Childfree in New Zealand, Part 2

Today we present part 2 of Childfree in New Zealand, the ongoing saga of the lives and loves of the childfree in the land of the Kiwi!

That’s not right. I mean the Kiwi.

That’s actually not right for more reasons than just the Kiwi mixup. It’s really the story of one couple – Lisa & Daniel – in New Zealand. Yesterday’s post was all about Lisa, so in the interest of equal time, today we’ll learn a bit about Daniel, a real-life childfree guy. I’m excited about this because childfree guys that are willing to share their stories seem about as rare as a Kiwi or a Kiwi – or even a Kiwi – in Maine.

So grab a glass of Marlborough Sauv Blanc, sit back, and read on.

Daniel’s Childfree Story

Kiwi Disambiguation

Kiwi Disambiguation

Note: Daniel’s story is in the 3rd person as Lisa elicited it from Daniel

Daniel is a male from New Zealand. He is 26 years old. He is an elder brother to one sibling. His brother is 6 years younger, and luckily for Daniel their mum did all the “baby chores”. Daniel did have to do some babysitting for his brother.

In high school, Daniel knew he had three life path options. His first was the usual, find a partner and have children (or not). His second path was to become a scientific genius in some hardcore career; he would have no time for romance, because he’d be working so many hours in some kind of lab! Daniel’s third path was the one he avoided but it did seem like an only option at one stage: to be forever alone.

Daniel always knew he had the choice of having kids, or not. There was no decision to sway one way over the other. He said if he was going to have kids, he would have kids. The same for not having kids; if it didn’t happen, it didn’t happen. Although without kids he has more freedom and definitely hates the idea of “child chores” especially baby chores. Being childfree means never having to change nappies, or feed a screaming child. Financial reasons never came into the decision of being childfree. Although having a child would mean the financial burden of paying for a nanny who would be looking after said kid for 24 hours a day, 7 days a week!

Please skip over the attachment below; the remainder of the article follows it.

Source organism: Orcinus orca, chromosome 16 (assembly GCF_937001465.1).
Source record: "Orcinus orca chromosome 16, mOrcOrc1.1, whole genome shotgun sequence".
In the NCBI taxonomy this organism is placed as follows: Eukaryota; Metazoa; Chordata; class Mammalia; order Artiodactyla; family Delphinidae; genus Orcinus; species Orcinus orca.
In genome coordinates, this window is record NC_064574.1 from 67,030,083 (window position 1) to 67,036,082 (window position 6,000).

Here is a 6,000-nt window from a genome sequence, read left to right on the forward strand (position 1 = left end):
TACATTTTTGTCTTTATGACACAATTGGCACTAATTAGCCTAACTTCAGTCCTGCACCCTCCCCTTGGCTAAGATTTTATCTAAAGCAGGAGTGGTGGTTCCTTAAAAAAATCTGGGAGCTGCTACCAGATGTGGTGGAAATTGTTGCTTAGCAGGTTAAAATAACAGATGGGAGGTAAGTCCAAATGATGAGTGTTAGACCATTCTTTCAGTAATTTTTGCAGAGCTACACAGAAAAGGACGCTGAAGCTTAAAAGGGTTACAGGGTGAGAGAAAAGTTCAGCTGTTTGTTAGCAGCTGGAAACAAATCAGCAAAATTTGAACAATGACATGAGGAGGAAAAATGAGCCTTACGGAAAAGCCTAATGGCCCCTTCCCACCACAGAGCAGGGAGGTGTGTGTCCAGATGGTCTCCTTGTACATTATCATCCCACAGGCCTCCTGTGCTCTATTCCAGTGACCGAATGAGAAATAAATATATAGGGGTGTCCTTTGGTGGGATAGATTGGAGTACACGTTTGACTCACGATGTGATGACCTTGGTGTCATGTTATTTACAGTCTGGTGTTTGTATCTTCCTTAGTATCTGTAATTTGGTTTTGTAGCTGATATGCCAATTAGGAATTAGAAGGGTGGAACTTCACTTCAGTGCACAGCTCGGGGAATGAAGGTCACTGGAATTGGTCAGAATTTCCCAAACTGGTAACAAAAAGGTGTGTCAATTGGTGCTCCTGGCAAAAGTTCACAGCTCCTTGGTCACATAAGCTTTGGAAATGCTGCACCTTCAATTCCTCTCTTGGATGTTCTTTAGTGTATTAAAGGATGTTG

Daniel’s future plans? Freedom, freedom, and more freedom. He doesn’t have exact plans for the future. But he suggested that if he wanted to travel, he could. He would travel the world, staying in 5 star luxury adult-only resorts.

Q&A

Lisa: Who do you get on better with – kids or adults? Why? 

Daniel: Probably adults. Because adults can hold more rational conversations.

Lisa: What are your views on reproductive choice in New Zealand? Is it easy to access contraceptives? Is long-term contraception, i.e. vasectomy, easy to obtain?

Daniel: It’s pretty easy to get condoms in New Zealand; You can get them from the supermarket, chemist/pharmacy or your doctor or you can get them on prescription from your doctor. $5 (NZD) is 6 months worth of the pill, or 144 condoms (12 packets). Long-term contraception? I’m not sure. I don’t want to get a vasectomy yet. I know you [Lisa] want to get a tubal ligation. Your body, your choice. It’s quite hard to get it for a woman though, they make them jump through so many hoops. I hear it’s easier for a guy to get it [vasectomy] done.

Lisa: Is it easier to be childfree if you’re male or female? Why?

Daniel: I think it’s easier as a guy. I wouldn’t know what it is like as a female anyway. I guess societal pressure is higher on a female. There’s no pressure on me as a male to be married and have children. Or be a stay at home mother. Unlike for you [Lisa], you’re asked at the doctor’s how many children you have…there’s so much pressure on you from society. I guess us guys don’t get this pressure on us.